Qatar Airways flew the world’s first commercial flight using a “50-50 blend of synthetic Gas to Liquids (GTL) kerosene and conventional oil-based kerosene fuel.” Airlines and manufacturers have conducted numerous tests in the past, but this is the first actual commercial flight powered solely by a blend of conventional and alternative fuels.
The State of Qatar is apparently positioning itself to become the primary producer of what will be known as GTL Jet Fuel. The big question however, is whether Qatar can produce enough of the GTL Jet Fuel to make it practical. Expected output of one million tonnes per year sounds like a lot, but let’s put that into perspective.
Assuming the fuel is used in a standard 50-50 blend as it has been approved, that means the complete yearly output of GTL Jet Fuel would be able to fill up a Boeing 747 11,375 times. Boeing has delivered a little over 600 Boeing 747-400s. It is difficult to tell exactly how many are still in operational use at this exact moment, but let’s assume 300. There are most likely more than that. Assuming 300 747-400s in active use, that means each one can be filled up 37 times a year with GTL Jet Fuel.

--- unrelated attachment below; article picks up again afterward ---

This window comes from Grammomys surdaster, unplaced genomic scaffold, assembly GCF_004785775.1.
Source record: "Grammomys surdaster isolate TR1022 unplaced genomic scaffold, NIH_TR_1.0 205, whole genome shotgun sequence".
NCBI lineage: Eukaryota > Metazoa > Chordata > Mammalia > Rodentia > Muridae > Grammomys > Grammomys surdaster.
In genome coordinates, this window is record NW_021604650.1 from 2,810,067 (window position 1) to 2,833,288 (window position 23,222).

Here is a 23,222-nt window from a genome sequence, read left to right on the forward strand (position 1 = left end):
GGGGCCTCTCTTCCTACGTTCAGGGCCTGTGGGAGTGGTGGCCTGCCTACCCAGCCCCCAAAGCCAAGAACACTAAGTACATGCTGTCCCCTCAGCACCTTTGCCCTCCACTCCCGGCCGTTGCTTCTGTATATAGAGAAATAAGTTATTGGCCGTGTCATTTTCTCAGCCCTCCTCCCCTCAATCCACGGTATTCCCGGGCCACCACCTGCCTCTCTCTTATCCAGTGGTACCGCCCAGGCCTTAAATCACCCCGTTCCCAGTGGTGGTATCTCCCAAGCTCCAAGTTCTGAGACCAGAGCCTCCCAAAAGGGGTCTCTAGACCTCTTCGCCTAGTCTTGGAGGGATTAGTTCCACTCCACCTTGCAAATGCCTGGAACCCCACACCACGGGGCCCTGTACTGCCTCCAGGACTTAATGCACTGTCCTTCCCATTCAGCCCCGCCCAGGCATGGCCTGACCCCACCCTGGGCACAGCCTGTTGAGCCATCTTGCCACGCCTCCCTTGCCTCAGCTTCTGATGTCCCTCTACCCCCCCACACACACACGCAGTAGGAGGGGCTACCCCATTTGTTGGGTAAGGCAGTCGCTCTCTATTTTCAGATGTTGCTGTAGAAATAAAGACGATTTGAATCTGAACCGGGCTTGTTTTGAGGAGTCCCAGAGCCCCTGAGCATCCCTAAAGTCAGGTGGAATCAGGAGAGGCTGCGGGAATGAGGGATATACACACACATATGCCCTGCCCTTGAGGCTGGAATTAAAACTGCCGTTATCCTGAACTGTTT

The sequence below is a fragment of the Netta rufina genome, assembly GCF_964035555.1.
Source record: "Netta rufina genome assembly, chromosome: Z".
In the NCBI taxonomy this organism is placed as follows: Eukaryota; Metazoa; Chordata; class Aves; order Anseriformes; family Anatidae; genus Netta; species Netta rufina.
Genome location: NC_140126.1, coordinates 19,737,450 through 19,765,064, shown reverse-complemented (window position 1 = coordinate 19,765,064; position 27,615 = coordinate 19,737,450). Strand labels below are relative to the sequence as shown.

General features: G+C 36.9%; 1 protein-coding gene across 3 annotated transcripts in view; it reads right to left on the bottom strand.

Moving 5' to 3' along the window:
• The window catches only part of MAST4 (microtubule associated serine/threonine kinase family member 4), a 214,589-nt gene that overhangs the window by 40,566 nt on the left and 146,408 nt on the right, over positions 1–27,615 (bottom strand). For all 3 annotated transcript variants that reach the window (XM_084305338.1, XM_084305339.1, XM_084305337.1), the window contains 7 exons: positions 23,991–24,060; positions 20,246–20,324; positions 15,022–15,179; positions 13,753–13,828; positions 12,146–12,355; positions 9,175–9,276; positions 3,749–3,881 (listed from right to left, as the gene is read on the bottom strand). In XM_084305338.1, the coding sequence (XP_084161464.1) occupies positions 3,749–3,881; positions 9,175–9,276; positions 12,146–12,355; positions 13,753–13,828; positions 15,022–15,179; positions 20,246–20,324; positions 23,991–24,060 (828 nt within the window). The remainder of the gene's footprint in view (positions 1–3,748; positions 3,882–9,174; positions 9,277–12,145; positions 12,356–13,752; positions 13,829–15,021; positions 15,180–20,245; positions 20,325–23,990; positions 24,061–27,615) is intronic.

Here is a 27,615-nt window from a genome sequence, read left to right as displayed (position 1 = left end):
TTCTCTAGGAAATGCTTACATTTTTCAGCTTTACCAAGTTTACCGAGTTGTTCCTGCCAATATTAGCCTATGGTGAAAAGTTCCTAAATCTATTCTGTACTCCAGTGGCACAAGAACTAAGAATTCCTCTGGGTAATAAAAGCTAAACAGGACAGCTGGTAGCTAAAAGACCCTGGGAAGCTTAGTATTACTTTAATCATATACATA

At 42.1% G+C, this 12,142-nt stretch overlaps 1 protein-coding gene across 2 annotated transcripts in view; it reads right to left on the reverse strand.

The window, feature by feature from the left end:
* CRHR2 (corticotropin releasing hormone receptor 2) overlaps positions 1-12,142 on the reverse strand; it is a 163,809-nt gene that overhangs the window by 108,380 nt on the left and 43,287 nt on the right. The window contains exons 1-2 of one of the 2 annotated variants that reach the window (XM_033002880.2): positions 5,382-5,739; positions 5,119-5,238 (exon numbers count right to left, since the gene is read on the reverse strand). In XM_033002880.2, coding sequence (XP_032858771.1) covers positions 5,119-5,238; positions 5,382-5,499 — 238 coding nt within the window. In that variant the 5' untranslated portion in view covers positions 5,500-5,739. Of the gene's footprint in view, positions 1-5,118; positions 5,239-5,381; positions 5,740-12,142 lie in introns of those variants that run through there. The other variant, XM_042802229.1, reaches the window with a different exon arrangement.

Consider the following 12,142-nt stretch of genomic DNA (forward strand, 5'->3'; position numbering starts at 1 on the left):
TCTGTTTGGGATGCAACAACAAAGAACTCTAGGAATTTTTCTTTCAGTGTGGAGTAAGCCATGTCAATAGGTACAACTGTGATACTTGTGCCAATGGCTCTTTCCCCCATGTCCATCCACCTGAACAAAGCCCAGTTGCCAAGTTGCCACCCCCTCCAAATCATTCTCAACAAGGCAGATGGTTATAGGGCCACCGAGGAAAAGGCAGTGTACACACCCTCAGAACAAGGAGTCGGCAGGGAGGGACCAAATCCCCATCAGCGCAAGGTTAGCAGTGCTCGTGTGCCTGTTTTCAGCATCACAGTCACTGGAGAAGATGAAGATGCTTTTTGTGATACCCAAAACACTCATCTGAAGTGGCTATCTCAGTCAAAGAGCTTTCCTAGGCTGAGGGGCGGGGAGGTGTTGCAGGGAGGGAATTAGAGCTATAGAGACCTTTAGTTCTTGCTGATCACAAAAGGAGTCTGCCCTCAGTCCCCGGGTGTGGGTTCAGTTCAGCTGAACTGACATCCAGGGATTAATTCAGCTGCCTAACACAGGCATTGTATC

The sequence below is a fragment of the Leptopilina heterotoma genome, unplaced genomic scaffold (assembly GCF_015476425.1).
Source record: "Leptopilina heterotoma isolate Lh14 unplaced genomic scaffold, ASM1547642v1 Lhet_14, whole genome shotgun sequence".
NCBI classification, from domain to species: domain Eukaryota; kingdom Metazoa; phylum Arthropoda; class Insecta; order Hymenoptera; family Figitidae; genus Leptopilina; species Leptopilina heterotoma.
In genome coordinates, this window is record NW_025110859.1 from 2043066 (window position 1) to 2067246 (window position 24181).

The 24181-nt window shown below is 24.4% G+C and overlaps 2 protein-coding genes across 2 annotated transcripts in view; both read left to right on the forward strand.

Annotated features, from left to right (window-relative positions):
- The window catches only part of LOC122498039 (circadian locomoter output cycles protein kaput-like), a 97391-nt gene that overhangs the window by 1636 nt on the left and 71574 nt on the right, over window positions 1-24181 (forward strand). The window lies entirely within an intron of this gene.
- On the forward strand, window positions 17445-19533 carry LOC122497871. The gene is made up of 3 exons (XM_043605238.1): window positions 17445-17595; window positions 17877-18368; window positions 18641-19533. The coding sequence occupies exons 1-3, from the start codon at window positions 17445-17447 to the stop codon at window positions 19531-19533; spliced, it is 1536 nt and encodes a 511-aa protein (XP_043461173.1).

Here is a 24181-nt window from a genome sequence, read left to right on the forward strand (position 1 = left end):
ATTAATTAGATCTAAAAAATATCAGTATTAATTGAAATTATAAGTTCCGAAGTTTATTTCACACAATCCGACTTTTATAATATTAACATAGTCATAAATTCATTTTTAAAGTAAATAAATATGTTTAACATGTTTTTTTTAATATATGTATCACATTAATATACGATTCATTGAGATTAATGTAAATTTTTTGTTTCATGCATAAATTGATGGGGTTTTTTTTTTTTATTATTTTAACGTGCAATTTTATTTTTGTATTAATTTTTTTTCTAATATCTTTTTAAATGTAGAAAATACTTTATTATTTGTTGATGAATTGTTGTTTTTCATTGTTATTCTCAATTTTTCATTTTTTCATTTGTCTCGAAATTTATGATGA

Granted, it isn’t often a 747-400 will take on a full load of fuel for a flight, but the average 747-400 makes a great deal more than 37 flights in a year. And that is only one type of aircraft. We are not including the thousands of other Airbus, Boeing, Bombardier, and Embraer aircraft that fly every day. Not to mention all the business and military aircraft.
If Qatar wants to use GTL Jet Fuel to make a serious impact on current jet fuel usage, they are going to have to produce a lot more than 1 million tonnes per year.